I Don't Want to Talk About It

"I Don't Want to Talk About It" is a song written by Danny Whitten. It was first recorded by Crazy Horse and issued as the final track on side one of their 1971 eponymous album. It was Whitten's signature tune, but gained more fame via its numerous cover versions, especially that by Rod Stewart.

"I Don't Want to Talk About It"
Song by Crazy Horse
from the album Crazy Horse
ReleasedFebruary 1971
GenreCountry rock
Length5:18
LabelReprise
Songwriter(s)Danny Whitten
Producer(s)Jack Nitzsche, Russ Titelman
"I Don't Want to Talk About It"
I Don't Want to Talk About It rod.jpg
Single by Rod Stewart
from the album Atlantic Crossing
A-side
Released1977 (Europe)
1979 (US)
Format7" single
Recorded1975
GenreRock
Length4:13 (single version)
LabelRiva
Songwriter(s)Danny Whitten
Producer(s)Tom Dowd
Rod Stewart singles chronology
"Get Back"
(1976)
"I Don't Want to Talk About It"
(1977)
"The First Cut Is the Deepest"
(1977)
Music video
"I Don't Want to Talk About It" on YouTube

Cover versionsEdit

In 1975, Rod Stewart recorded the song at Muscle Shoals Sound Studio in Sheffield, Alabama, for his album Atlantic Crossing. This became successful when it was released as a single. In the United States, it became a top fifty hit on the Billboard Hot 100 in early 1980 (#46 pop and #44 adult contemporary). In New Zealand, it peaked at #2, In the United Kingdom, it topped the UK Singles Chart as a double A-side with "The First Cut Is the Deepest" in 1977.[1] The song is widely believed to have benefitted from being deliberately released as a budget single in order to keep the Sex Pistols' 'God Save The Queen' off the top of the UK Singles Chart.[2][3][4]

In 1989, Stewart recorded a new version of "I Don't Want to Talk About It" for Storyteller – The Complete Anthology: 1964–1990. It was later included on Downtown Train – Selections from the Storyteller Anthology and released as a single in 1990. It received extensive airplay on adult contemporary radio stations in the United States as an album cut, reaching number two on the Billboard Adult Contemporary chart. Stewart also sang this song as a duet with Amy Belle during his 2004 tour[5] and it is included in his concert DVD.

In June 1988, Everything but the Girl released their version as a single and it featured on the 1988 album Idlewild. This also met with success in the UK, peaking at number three on the UK Singles Chart. It was their first British top ten hit and would remain their only one until 1995, when the remix of "Missing" also peaked at number three. Tracey Thorn has said that Stewart had been regarded as "a heroic figure" in her home when she was growing up, and that her brother Keith owned the "albums with grimy-sounding titles like An Old Raincoat Won't Ever Let You Down, and Gasoline Alley". She herself had "always liked Atlantic Crossing."[6]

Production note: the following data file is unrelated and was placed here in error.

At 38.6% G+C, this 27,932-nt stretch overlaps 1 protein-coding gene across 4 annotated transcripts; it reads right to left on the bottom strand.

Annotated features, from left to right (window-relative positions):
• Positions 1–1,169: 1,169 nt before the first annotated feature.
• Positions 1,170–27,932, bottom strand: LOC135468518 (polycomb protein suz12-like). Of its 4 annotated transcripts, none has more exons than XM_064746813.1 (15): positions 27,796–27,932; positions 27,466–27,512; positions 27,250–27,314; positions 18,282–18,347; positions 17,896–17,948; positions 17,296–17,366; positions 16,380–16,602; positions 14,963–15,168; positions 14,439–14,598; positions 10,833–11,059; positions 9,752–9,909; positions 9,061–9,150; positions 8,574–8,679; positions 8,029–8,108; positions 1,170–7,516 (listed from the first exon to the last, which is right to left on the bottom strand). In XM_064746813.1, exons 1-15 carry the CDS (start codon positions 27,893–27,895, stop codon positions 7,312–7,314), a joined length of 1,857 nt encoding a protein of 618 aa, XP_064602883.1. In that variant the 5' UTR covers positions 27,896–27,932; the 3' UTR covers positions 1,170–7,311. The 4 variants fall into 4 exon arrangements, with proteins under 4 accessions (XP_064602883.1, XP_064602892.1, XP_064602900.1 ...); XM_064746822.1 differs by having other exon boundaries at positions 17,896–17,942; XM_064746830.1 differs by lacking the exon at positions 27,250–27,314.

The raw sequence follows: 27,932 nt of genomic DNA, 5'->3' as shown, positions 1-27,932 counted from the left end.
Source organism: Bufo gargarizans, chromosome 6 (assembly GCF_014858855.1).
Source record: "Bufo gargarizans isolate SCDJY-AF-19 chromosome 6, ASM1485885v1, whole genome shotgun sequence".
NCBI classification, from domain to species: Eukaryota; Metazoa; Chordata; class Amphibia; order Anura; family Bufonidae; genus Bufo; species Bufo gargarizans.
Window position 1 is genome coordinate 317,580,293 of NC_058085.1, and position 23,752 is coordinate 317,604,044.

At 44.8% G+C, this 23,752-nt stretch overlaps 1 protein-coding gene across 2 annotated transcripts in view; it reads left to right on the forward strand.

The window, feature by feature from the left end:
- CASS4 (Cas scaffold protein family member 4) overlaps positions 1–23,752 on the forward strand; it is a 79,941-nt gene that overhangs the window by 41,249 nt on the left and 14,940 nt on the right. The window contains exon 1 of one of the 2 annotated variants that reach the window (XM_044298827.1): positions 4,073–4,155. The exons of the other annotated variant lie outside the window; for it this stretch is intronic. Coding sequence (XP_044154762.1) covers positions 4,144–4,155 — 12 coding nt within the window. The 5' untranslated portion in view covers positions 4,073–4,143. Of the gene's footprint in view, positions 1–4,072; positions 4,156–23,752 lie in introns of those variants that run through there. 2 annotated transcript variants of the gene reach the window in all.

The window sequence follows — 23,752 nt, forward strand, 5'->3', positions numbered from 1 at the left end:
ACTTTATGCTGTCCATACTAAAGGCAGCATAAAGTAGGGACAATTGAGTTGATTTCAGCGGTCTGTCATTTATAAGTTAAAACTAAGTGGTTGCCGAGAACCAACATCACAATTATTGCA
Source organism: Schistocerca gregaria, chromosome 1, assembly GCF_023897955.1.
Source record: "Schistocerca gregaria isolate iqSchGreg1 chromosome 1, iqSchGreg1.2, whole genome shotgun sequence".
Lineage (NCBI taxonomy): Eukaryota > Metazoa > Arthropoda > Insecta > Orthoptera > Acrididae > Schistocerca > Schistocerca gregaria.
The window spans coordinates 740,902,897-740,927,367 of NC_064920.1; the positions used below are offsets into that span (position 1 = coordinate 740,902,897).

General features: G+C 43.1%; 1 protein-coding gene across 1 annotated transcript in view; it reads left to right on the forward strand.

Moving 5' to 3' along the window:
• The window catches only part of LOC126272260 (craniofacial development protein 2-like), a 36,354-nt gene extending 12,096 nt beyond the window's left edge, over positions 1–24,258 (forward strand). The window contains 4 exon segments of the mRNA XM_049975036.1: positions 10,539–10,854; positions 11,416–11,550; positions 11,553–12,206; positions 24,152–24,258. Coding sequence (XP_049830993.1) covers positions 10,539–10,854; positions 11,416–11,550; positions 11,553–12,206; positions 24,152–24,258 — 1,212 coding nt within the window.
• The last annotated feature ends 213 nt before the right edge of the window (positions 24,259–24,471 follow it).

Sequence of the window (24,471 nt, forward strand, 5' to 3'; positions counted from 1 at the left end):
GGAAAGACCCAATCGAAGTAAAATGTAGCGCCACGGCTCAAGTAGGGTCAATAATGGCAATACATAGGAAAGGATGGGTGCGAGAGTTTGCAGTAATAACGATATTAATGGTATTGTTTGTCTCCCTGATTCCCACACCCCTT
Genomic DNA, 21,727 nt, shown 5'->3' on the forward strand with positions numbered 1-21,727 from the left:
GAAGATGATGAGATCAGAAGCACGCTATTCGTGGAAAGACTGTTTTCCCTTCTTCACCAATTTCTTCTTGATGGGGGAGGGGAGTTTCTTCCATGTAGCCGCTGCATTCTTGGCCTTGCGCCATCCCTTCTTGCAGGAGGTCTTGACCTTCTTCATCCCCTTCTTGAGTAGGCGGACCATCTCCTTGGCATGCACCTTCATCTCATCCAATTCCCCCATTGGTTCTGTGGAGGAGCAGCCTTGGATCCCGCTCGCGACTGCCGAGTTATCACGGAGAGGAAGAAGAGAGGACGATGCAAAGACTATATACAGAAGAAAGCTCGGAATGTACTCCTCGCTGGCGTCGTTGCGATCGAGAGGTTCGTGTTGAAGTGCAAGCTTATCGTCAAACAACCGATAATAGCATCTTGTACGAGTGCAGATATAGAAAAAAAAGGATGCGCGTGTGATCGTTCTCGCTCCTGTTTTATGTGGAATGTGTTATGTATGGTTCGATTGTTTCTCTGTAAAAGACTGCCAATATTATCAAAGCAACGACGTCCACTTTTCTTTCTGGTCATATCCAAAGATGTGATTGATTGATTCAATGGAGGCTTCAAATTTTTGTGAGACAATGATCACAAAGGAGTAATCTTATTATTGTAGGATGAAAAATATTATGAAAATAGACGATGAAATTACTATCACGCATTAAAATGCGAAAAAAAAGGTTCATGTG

Also, in 1988, Arthur Conley, (famous for his massive 1967 hit "Sweet Soul Music") sang his version live on Dutch television, Arthur had previously changed his name back to his birth name of Lee Roberts whilst living in Holland.

Other notable artists who have recorded versions of this song include Blue, Rita Coolidge, Billie Jo Spears, Ian Matthews, A-Mei, Pegi Young, D'ZRT, Nils Lofgren, Dina Carroll, Joe McElderry, Geoff Muldaur, Llama Farmers, Alex Parks, Indigo Girls (on the Philadelphia soundtrack) and Andy Williams.

Original recording personnelEdit

ReferencesEdit

  1. ^ Roberts, David (2006). British Hit Singles & Albums (19th ed.). London: Guinness World Records Limited. pp. 339–40. ISBN 1-904994-10-5.
  2. ^ Hall, James (2017-05-27). "God Save the Queen at 40: how the Sex Pistols made the most controversial song in history". The Telegraph. ISSN 0307-1235. Retrieved 2018-01-01.
  3. ^ "God Save the Queen: The Sex Pistols take on charity track". ITV News. 2012-04-19. Retrieved 2018-01-01.
  4. ^ "Bragg attacks Pistols' royal views". BBC News. 2002-05-27. Retrieved 2018-01-01.
  5. ^ "Rod Stewart & Amy Belle- I Dont Want To Talk About It". Royal Albert Hall, London. 2004. Archived from the original on September 26, 2011. Retrieved 8 April 2012.
  6. ^ Tracey Thorn, Bedsit Disco Queen, p.204

External linksEdit